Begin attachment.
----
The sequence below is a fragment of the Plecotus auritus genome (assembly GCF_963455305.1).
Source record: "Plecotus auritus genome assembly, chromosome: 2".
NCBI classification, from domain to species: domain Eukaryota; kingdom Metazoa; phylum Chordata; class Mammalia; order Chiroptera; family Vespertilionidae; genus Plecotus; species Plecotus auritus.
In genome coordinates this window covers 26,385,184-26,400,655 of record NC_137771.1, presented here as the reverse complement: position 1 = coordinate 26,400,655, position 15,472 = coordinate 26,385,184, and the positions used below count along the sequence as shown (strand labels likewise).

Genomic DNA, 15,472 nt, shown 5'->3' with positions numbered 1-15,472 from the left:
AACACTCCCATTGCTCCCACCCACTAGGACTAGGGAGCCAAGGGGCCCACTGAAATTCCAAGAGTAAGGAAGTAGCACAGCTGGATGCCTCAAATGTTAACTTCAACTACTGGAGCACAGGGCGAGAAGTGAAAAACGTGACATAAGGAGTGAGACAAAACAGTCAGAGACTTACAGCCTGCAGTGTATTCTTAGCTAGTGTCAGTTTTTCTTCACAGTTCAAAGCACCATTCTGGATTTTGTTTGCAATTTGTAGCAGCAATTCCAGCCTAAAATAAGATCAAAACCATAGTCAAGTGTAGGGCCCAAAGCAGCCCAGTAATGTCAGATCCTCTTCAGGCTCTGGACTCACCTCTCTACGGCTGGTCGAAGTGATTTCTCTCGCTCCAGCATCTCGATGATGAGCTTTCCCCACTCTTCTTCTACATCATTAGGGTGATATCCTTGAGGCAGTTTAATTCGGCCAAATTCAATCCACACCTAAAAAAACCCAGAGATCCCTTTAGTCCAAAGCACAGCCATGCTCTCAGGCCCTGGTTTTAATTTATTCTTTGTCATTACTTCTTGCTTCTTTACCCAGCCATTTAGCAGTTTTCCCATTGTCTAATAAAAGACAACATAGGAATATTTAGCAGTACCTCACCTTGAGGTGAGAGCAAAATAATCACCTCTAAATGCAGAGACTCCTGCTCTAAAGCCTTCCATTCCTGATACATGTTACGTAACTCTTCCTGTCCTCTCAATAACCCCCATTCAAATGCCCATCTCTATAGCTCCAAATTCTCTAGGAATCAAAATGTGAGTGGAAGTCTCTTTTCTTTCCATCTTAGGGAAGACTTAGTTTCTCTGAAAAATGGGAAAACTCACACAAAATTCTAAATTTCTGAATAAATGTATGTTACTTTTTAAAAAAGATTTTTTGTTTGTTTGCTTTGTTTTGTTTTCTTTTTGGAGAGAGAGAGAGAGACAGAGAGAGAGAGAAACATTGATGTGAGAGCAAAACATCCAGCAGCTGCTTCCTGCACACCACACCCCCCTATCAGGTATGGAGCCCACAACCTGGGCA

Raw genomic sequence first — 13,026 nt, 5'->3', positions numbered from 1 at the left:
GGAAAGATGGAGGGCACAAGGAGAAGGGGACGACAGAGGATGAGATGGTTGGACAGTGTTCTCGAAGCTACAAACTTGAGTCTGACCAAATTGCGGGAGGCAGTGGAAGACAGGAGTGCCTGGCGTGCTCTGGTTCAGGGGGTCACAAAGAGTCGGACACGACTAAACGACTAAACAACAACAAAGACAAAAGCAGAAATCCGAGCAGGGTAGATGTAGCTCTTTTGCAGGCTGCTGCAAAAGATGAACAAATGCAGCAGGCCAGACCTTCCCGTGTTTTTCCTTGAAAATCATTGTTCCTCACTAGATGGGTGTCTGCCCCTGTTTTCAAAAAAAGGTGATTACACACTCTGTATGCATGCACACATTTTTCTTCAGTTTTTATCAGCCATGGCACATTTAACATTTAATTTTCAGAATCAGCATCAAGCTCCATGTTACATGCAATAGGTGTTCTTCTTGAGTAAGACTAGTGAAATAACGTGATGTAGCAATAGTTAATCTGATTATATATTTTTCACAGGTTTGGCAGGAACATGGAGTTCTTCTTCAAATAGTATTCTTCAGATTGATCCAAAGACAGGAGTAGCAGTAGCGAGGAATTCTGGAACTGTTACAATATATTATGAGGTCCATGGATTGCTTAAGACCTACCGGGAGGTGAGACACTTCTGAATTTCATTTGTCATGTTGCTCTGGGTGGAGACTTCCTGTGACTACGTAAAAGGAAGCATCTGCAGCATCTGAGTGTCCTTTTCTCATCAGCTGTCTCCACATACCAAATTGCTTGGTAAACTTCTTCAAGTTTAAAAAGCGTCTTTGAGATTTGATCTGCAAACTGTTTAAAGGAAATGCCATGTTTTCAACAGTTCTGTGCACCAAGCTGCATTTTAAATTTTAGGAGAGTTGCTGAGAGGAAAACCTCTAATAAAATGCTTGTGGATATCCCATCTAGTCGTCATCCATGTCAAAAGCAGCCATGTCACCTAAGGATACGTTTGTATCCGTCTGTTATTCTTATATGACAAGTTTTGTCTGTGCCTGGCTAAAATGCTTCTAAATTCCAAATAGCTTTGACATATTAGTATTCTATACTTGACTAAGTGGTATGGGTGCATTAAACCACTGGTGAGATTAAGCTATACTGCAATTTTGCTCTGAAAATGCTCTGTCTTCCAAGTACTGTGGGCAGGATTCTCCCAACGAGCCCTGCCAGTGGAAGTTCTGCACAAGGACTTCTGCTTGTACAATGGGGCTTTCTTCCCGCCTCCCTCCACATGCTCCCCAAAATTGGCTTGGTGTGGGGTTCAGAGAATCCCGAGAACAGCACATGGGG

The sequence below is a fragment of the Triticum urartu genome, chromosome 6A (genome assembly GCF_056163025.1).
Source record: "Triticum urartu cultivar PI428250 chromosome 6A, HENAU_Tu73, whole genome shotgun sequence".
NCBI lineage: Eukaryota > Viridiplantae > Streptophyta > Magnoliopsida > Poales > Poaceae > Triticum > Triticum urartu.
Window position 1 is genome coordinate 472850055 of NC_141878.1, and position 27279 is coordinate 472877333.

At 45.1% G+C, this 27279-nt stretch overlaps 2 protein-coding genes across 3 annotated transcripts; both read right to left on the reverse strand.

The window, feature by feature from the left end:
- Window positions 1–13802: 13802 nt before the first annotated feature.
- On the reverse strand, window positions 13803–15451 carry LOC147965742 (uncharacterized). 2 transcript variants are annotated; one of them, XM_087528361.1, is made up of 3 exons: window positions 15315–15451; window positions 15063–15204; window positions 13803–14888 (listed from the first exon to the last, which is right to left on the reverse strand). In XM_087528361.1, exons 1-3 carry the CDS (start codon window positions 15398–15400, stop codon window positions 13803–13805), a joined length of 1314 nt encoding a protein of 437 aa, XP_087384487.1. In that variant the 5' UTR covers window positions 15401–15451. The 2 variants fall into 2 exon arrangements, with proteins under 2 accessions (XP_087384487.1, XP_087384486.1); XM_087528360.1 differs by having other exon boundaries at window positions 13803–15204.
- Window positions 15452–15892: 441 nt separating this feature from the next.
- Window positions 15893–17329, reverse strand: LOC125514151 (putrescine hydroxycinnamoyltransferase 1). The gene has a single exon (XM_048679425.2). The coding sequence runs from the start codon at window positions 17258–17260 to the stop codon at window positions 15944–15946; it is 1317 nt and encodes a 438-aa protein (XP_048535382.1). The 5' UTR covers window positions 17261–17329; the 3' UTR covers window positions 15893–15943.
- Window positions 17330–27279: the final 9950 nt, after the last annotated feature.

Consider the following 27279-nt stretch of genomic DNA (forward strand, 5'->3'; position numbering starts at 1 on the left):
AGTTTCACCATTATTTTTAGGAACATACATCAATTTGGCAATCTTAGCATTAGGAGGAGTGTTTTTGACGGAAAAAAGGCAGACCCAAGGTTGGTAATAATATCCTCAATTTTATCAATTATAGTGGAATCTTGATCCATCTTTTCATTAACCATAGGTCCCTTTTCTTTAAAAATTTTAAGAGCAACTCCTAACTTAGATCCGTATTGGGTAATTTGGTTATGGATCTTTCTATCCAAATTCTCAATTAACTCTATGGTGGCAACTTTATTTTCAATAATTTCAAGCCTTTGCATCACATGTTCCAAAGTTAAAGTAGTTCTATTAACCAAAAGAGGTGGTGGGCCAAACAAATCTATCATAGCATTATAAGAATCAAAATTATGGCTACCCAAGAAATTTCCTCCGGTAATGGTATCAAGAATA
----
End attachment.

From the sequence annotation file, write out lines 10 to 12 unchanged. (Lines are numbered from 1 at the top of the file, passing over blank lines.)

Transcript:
Source record: "Triticum urartu cultivar PI428250 chromosome 6A, HENAU_Tu73, whole genome shotgun sequence".
NCBI lineage: Eukaryota > Viridiplantae > Streptophyta > Magnoliopsida > Poales > Poaceae > Triticum > Triticum urartu.
Window position 1 is genome coordinate 472850055 of NC_141878.1, and position 27279 is coordinate 472877333.